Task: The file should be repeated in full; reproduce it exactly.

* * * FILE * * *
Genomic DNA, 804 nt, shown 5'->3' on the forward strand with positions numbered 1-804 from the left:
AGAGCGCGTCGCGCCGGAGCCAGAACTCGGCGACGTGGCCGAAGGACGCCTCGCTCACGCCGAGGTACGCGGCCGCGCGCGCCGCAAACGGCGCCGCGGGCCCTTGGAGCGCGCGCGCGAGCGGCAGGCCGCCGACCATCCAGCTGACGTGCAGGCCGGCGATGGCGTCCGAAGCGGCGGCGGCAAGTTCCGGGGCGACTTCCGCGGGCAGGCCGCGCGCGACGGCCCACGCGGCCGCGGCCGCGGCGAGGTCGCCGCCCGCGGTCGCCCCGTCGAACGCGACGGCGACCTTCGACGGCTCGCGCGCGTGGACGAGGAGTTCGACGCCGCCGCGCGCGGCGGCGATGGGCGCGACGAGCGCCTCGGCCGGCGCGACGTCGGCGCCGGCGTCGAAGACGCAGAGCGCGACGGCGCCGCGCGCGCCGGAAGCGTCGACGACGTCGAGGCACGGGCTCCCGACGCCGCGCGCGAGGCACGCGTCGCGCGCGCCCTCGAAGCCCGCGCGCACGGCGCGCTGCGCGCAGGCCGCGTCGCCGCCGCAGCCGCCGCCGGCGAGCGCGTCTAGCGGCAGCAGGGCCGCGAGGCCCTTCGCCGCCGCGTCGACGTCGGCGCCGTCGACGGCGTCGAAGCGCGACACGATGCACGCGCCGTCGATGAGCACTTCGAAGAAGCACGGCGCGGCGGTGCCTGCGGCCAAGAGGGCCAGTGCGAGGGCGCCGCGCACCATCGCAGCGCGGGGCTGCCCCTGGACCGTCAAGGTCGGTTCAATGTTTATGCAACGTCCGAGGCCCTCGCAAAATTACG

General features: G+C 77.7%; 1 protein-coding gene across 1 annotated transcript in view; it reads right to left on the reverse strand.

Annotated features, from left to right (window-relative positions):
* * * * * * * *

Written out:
Genomic DNA, 804 nt, shown 5'->3' on the forward strand with positions numbered 1-804 from the left:
AGAGCGCGTCGCGCCGGAGCCAGAACTCGGCGACGTGGCCGAAGGACGCCTCGCTCACGCCGAGGTACGCGGCCGCGCGCGCCGCAAACGGCGCCGCGGGCCCTTGGAGCGCGCGCGCGAGCGGCAGGCCGCCGACCATCCAGCTGACGTGCAGGCCGGCGATGGCGTCCGAAGCGGCGGCGGCAAGTTCCGGGGCGACTTCCGCGGGCAGGCCGCGCGCGACGGCCCACGCGGCCGCGGCCGCGGCGAGGTCGCCGCCCGCGGTCGCCCCGTCGAACGCGACGGCGACCTTCGACGGCTCGCGCGCGTGGACGAGGAGTTCGACGCCGCCGCGCGCGGCGGCGATGGGCGCGACGAGCGCCTCGGCCGGCGCGACGTCGGCGCCGGCGTCGAAGACGCAGAGCGCGACGGCGCCGCGCGCGCCGGAAGCGTCGACGACGTCGAGGCACGGGCTCCCGACGCCGCGCGCGAGGCACGCGTCGCGCGCGCCCTCGAAGCCCGCGCGCACGGCGCGCTGCGCGCAGGCCGCGTCGCCGCCGCAGCCGCCGCCGGCGAGCGCGTCTAGCGGCAGCAGGGCCGCGAGGCCCTTCGCCGCCGCGTCGACGTCGGCGCCGTCGACGGCGTCGAAGCGCGACACGATGCACGCGCCGTCGATGAGCACTTCGAAGAAGCACGGCGCGGCGGTGCCTGCGGCCAAGAGGGCCAGTGCGAGGGCGCCGCGCACCATCGCAGCGCGGGGCTGCCCCTGGACCGTCAAGGTCGGTTCAATGTTTATGCAACGTCCGAGGCCCTCGCAAAATTACG

General features: G+C 77.7%; 1 protein-coding gene across 1 annotated transcript in view; it reads right to left on the reverse strand.

Annotated features, from left to right (window-relative positions):